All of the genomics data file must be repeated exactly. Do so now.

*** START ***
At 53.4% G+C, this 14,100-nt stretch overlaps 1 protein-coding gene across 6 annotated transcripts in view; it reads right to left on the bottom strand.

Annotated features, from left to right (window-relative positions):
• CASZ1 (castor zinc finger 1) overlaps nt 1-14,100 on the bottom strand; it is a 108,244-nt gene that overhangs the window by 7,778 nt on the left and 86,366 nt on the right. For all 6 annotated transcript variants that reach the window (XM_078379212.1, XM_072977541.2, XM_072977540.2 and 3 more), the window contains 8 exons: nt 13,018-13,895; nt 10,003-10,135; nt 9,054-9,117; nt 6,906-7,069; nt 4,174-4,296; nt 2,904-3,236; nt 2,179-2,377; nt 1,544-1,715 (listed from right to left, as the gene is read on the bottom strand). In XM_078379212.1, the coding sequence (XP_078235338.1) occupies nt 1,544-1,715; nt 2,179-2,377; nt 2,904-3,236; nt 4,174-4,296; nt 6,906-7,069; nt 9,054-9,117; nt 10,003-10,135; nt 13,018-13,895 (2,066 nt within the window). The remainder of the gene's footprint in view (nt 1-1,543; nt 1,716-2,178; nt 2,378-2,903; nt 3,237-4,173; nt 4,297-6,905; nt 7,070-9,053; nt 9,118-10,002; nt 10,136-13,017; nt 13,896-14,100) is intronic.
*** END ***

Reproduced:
At 53.4% G+C, this 14,100-nt stretch overlaps 1 protein-coding gene across 6 annotated transcripts in view; it reads right to left on the bottom strand.

Annotated features, from left to right (window-relative positions):
• CASZ1 (castor zinc finger 1) overlaps nt 1-14,100 on the bottom strand; it is a 108,244-nt gene that overhangs the window by 7,778 nt on the left and 86,366 nt on the right. For all 6 annotated transcript variants that reach the window (XM_078379212.1, XM_072977541.2, XM_072977540.2 and 3 more), the window contains 8 exons: nt 13,018-13,895; nt 10,003-10,135; nt 9,054-9,117; nt 6,906-7,069; nt 4,174-4,296; nt 2,904-3,236; nt 2,179-2,377; nt 1,544-1,715 (listed from right to left, as the gene is read on the bottom strand). In XM_078379212.1, the coding sequence (XP_078235338.1) occupies nt 1,544-1,715; nt 2,179-2,377; nt 2,904-3,236; nt 4,174-4,296; nt 6,906-7,069; nt 9,054-9,117; nt 10,003-10,135; nt 13,018-13,895 (2,066 nt within the window). The remainder of the gene's footprint in view (nt 1-1,543; nt 1,716-2,178; nt 2,378-2,903; nt 3,237-4,173; nt 4,297-6,905; nt 7,070-9,053; nt 9,118-10,002; nt 10,136-13,017; nt 13,896-14,100) is intronic.